USC has a clear advantage when it comes to talent but that didn't translate to on-field success last season
The 2017 and '18 seasons were not particularly kind to Pac-12 football. The conference endured a historically woeful postseason to cap the 2017 campaign, then faced a variety of off-field concerns amid a turbulent '18 regular season.
Pac-12 football isn't lacking for talent. The conference sent the third-most invitees to the NFL Scouting Combine among the Power 5 conferences, ahead of both the Big Ten and Big 12. However, roster strength's most accurately reflected in the teams' records.
Some of the Pac-12's uncertainty — which has admittedly resulted in as much entertaining parity as it has disappointing national performance — is owed to the combination of some programs overachieving based on recruiting rankings, while others underachieved. That's worth bearing in mind heading into a pivotal 2019 for the conference.
Below are the national recruiting ranking averages for Pac-12 schools over the last five (2015-19) classes according to 247Sports' Composite Team Rankings and each team's record over the last five (2014-18) seasons. Obviously, this doesn't take into account attrition but, over time, this should be considered relatively even across the conference.
Ranking the Pac-12's College Football Rosters in 2019
Talented USC must deliver in 2019
Speculation surrounding coach Clay Helton's job security ran rampant over the final month of USC's dismal 2018 campaign — to such an extent, Helton himself had to address his future multiple times. Athletic director Lynn Swann implicitly deemed firing a coach with a Rose Bowl championship and Pac-12 title in two of the last three seasons hasty, but the pressure will be on USC to deliver in the coming campaign. The Trojans' repeated recruiting success, particularly since NCAA scholarship-reduction sanctions expired, have packed the roster with potential.
Worthy favorites in Eugene
Very early indicators point to Oregon being a runaway favorite to win the Pac-12's 2019 title. Inherent with such designation, the Ducks will be deemed the conference's best bet for ending a two-year College Football Playoff drought. Oregon's 2019 roster boasts the most impressive mix of established veterans and promising youngsters. Head coach Mario Cristobal's previous tenure as an assistant at Alabama seems to have had immediate influence, evident in Oregon bringing in the conference's top-rated recruiting class.
The start of a worrying trend at UCLA?
No one could accuse former UCLA head coaches Rick Neuheisel and Jim Mora of not recruiting well. The Bruins were routinely fixtures near the top of the Pac-12's annual recruiting rankings. Their success on the recruiting made the on-field misfires all the more confounding. Underachieving on gameday may not be as perplexing as UCLA's poor finish on National Signing Day to start coach Chip Kelly's second year, though. The incoming group ranks No. 44 nationally, marking the first time since 2011 when the Bruins failed to finish in the top 20. The low-rated class set a fittingly bad tone for Neuheisel's fateful final season.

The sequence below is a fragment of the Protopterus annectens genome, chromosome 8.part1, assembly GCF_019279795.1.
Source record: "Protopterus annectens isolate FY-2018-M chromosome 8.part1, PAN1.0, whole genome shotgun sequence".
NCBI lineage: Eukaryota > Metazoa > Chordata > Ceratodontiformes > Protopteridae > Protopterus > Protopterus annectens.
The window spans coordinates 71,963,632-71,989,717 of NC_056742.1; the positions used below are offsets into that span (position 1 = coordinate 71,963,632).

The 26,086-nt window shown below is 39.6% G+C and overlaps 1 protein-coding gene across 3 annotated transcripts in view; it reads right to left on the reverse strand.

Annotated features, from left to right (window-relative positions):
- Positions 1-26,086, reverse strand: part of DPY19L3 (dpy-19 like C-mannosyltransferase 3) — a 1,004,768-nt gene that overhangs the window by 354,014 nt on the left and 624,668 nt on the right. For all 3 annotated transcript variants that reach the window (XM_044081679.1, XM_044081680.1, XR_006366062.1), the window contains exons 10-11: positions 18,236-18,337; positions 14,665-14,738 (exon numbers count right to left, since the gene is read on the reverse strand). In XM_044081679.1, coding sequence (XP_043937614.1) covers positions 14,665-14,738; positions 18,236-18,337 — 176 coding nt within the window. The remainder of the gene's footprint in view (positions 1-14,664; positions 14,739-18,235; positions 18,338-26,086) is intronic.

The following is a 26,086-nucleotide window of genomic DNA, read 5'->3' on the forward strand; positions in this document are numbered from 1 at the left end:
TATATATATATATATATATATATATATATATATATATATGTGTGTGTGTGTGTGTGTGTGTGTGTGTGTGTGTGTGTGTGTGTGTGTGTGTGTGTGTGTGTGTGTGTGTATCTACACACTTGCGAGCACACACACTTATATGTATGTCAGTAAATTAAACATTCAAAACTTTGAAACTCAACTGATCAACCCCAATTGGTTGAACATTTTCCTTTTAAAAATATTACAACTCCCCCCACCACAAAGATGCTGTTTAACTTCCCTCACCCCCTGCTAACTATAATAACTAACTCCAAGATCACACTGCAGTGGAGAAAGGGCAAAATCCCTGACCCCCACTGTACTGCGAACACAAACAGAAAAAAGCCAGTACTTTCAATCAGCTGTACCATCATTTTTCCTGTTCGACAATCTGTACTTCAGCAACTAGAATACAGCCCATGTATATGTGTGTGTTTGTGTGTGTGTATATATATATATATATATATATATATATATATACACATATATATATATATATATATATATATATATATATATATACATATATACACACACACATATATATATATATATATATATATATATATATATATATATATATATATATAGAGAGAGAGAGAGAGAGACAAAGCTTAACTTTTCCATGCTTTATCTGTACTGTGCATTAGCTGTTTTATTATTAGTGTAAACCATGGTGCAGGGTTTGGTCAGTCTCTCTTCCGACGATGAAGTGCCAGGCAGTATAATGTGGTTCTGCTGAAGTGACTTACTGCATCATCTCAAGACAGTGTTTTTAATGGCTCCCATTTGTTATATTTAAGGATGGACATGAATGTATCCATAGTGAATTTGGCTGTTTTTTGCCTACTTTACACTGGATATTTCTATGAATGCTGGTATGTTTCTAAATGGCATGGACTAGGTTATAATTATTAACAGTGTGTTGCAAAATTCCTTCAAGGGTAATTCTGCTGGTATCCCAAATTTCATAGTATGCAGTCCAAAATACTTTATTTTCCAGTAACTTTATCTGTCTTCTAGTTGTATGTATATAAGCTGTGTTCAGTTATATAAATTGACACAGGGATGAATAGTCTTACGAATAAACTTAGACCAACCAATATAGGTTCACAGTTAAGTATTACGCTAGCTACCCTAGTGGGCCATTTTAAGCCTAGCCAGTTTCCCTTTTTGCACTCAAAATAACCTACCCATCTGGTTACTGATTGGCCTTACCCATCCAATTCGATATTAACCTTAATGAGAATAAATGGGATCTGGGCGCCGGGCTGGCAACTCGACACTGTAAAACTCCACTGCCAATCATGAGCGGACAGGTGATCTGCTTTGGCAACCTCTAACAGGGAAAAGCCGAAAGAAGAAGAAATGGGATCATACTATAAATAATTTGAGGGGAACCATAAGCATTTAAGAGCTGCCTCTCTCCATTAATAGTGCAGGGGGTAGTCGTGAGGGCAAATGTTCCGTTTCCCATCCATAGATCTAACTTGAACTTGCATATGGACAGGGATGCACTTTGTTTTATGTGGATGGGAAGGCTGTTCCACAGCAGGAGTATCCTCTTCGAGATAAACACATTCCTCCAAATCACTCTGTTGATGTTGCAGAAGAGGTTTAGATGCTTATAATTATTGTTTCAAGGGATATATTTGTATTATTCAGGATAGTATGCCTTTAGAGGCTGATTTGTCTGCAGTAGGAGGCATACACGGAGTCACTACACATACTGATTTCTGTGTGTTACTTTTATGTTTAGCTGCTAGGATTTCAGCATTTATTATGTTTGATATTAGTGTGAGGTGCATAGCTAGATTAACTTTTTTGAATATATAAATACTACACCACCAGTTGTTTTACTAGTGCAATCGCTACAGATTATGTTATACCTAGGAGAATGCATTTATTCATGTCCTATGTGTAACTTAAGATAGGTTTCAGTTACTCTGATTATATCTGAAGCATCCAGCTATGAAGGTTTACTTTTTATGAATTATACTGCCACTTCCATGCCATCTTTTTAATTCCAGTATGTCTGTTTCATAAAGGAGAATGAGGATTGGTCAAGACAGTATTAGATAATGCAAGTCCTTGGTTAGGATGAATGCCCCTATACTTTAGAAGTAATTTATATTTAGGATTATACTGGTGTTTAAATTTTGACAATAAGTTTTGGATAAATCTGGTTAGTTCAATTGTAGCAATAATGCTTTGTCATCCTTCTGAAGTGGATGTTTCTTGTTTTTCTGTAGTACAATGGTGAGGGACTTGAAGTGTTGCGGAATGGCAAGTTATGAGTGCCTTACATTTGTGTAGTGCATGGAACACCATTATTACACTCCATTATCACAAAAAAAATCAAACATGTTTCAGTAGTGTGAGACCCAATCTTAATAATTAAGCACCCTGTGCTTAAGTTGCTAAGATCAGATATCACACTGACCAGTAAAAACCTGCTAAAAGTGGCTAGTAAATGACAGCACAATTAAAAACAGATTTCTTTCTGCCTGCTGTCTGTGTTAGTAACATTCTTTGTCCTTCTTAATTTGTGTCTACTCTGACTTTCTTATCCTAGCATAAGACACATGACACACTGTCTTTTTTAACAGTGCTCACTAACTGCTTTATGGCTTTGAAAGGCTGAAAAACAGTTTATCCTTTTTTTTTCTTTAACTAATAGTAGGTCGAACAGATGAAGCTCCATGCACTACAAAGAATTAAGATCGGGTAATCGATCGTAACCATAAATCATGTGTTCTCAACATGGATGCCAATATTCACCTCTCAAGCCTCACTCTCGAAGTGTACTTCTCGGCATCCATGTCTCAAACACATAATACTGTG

Pete picking up steam
Living up to his reputation coming into Washington from Boise State, Washington head coach Chris Petersen's teams have outperformed their star ratings. The Huskies now boast two conference championships in the past three seasons, and the recruiting successes are beginning to match up with the on-field production. That should terrify opposing Pac-12 coaches. Petersen and his staff landed their first two top-20 classes since arriving at UW in 2014 during the past two recruiting cycles. That translates to a lot of blue-chippers who will be freshmen and sophomores on the defending conference champion's roster in 2019.
What's next for the overachievers?
Although the Pac-12 collectively took its licks from national pundits and commentators, 2018 marked a banner season for Utah and Washington State. Both have routinely exceeded expectations based on star ratings, particularly in the past half-decade, but each reached new milestones in the past campaign. Utah won its first-ever divisional championship, and reaching the program's first Rose Bowl had quarterback Jason Shelley and running back Zack Moss not both been injured is a lingering what-if. Likewise, Washington State came a win (and possibly a missed targeting call at USC) away from its first Pac-12 Championship Game appearance. All the same, the Cougars won a program-record 11 games. Utah and Washington State must continue to buck trends heading into 2019 still ranked on the lower half of the conference's star ratings. With Utah a likely favorite in the South and Washington State again poised to contend in the North, both should continue to be the standard-bearers for overachievement.
The Pac-12 has its examples of overachievement, but reigning two-time last-place divisional finishers Colorado and Oregon State have each lived up to expectations based on recruiting rankings. This is a longstanding issue for both programs, vexing Colorado dating back to its latter days in the Big 12; while Oregon State's success under Mike Riley is something of a historical aberration that defies conventional wisdom. Buffaloes first-year head coach Mel Tucker and second-year Beavers head man Jonathan Smith won't reverse these trends immediately. Both Colorado and Oregon State head into 2019 with the lowest-rated rosters, and by extension, will presumably both be picked last in their divisions. In order to gain ground on the recruiting trail, Tucker and Smith must first outpace projections on gameday.